1. The 200 Day Plan:  This detailed work plan spells out all the critical steps and strategy for the 100 days before and first 100 days after the acquisition.  These steps include due diligence work, leadership assessments, communications plans, etc.
  1. Communications: On day one we launched a full communications plan that saw our full executive team share with every employee who we were, what our history has been, what our hopes for the future are, what our values are, what our culture is and why we purchased their company.  This included an ‘as long as it takes’ question and answer session at each dealership location.
  1. Strategy & Culture – The Dealerships of Tomorrow”:  Very high impact workshops were developed for the new leadership team that started the process of aligning the Strategies, Cultures and our shared hopes for the future.   In these workshops we presented our strategy, values and culture as a refresher.  We then asked the newly acquired leadership team to celebrate with us their history, what they feel they do very well, and what their hopes are for the future.  Based on these stories and shared experiences we set out over the next few days to create their new aligned strategy and goals.  One of the most powerful training events over these few days was the “Experiential Learning” sessions where our team and theirs discovered what it means, what it looks like and feels like to be a good leader within a newly acquired organization.

I could go on for a while listing all the great things we successfully tested and the benefits we saw from this new approach, but if there’s one big set of takeaways, it’s be confident in and know your Strategy, know you Culture, know your Values, have a Plan and have a Process.

A few years ago, we acquired a multi-store group of dealerships that was performing just ok and was still operated by its original founder.  This group was one of the first to work with us on our new approach simply called “Strategy & Culture – The Dealerships of Tomorrow”.  Here are a few highlights of the first two years of our joint efforts to create a better and stronger business:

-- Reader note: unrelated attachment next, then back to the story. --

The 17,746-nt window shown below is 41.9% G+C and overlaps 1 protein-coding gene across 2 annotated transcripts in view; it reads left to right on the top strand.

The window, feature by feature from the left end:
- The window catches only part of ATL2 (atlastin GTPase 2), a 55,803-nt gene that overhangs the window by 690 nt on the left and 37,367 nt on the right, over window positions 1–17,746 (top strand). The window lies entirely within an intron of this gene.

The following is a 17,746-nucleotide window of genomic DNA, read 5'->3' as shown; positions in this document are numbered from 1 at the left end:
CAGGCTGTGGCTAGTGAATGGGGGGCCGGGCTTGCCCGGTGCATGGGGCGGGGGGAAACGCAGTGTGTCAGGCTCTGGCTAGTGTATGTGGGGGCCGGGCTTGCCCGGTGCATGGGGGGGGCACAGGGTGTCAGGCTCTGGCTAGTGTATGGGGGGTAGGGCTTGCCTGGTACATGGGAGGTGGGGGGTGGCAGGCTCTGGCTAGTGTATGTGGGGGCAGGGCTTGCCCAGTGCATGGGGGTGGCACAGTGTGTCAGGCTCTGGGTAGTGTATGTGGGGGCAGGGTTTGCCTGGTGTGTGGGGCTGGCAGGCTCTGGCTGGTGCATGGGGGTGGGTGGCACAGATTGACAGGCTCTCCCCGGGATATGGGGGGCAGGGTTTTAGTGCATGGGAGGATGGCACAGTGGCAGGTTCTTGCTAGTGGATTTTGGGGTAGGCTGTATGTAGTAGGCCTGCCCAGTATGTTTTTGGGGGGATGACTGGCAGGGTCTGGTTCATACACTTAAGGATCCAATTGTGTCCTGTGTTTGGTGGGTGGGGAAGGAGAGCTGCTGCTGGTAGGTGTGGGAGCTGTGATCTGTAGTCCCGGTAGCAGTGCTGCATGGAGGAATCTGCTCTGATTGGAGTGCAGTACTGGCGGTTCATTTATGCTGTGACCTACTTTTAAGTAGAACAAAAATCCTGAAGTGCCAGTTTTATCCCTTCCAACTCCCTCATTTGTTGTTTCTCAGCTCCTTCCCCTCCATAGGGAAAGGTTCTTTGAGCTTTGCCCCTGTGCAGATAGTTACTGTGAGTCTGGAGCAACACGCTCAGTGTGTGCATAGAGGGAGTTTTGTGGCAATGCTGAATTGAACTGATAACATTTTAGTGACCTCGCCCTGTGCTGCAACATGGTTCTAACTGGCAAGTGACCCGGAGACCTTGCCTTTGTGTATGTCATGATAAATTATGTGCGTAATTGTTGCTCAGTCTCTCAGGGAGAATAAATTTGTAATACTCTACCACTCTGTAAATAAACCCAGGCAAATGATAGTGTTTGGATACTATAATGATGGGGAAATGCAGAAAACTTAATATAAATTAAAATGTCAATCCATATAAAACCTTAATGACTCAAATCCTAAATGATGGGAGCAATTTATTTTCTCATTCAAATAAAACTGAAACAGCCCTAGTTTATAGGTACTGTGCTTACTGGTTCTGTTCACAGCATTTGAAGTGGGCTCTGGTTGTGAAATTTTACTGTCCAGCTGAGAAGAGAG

• Market Share increased from 13% to 27%
  • No aged Whole-goods and used equipment at very low levels
  • Whole-goods profit increased from 1% to 4%
  • Parts Margins increased from 21% to 30%
  • Service Margins increased from 56% to 71%
  • Customer Satisfaction was climbing
  • Employee Satisfaction scores double in two years

The amazing thing is, the same leadership team that we acquired did all this with just a bit of support, resources and guidance from our leadership team.  Since these first two years this group of dealerships has faced two significant business downturns and have remained profitable even at the bottom of the cycle.

Now that’s what successful acquisitions should and can look like!

If you’d like to discuss how we can assist you and your business, get in touch with John Higgins, the author of this article, at jhiggins@scpg.ca